It’s unfortunate that the golf course proposal for Owls Head “continues to be delayed by this lawsuit which deprives Eastern Shore residents of what could be as many as 200 badly needed local jobs, during the COVID-19 pandemic,” Lighthouse Links said in a statement released to media Thursday.
… The Crown properties, according to the provincial documents submitted to the court in November, include a variety of coastal barrens and wetlands, exceptional bedrock-ridged topography and are home to the piping plover and the barn swallow, two species at risk.
The properties were removed from the protected list in March 2019 without public notification or consultation.
Public servants have been working with the prospective buyer, Lighthouse Links Development Corporation, to facilitate the sale of Owls Head Park Reserve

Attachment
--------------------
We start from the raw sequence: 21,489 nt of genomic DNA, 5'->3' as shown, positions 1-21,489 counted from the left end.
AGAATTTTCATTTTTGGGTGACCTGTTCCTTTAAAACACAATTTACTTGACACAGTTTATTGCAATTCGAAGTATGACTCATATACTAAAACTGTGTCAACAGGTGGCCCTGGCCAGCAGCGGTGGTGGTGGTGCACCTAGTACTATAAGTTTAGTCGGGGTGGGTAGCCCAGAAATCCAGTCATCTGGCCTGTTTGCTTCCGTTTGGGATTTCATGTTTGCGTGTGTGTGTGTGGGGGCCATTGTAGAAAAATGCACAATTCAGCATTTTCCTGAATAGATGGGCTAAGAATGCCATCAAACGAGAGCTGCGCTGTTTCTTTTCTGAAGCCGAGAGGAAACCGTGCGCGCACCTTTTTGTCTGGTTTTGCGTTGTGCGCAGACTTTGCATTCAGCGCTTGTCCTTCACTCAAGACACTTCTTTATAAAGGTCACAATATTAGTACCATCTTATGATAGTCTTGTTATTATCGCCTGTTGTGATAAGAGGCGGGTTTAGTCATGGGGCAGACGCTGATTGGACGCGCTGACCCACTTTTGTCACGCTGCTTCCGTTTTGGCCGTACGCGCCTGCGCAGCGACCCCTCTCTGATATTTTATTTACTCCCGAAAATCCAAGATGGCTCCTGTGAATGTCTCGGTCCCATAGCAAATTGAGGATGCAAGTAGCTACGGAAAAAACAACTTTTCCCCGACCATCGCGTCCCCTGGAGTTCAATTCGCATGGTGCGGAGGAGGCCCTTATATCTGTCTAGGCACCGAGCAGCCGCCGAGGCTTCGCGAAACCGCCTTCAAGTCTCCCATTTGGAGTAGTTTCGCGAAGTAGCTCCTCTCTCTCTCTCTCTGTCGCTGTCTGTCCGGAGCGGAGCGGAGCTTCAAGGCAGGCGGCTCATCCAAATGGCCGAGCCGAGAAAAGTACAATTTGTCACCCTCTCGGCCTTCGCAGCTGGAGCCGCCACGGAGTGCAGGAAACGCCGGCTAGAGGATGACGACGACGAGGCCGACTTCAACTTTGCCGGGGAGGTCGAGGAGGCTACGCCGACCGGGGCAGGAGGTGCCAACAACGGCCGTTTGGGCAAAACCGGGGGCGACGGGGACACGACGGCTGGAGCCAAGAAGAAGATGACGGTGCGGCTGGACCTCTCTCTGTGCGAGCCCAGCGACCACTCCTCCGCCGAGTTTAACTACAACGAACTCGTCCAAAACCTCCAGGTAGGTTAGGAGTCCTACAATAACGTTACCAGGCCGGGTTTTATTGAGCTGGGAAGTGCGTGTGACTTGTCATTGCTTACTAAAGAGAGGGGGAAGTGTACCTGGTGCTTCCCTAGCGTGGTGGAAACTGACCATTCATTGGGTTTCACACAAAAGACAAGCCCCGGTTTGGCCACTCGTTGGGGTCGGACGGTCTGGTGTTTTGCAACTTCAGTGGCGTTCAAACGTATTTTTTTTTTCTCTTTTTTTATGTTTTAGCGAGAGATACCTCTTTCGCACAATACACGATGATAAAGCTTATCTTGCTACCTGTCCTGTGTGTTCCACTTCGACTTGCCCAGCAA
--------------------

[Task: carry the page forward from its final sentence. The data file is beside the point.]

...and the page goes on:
Update: In November 2019, Lands and Forestry had to file more documents in the Supreme Court of Nova Scotia, in response to the applicant’s request for a judicial review. As a result, we learned that the price for this unique coastal ecosystem had been assessed at $306/acre.
This means that 704 acres would only cost the developer $216,000, far below the asking price of nearby parcels. The appraiser (Turner and Drake) had determined the price based on the land being undevelopable, yet Lighthouse Links does plan to develop it.
Included in the Freedom of Information (FOIPOP) package are the signed Letter of Offer for the sale of Owls Head Park Reserve, a Valuation Report, and emails between members of the government staff and Gilbert’s representatives.
But in an interview Thursday, Environment Minister Gordon Wilson said that even if the land is sold, no development would proceed before first going through the environmental assessment process, which includes opportunities for public comment.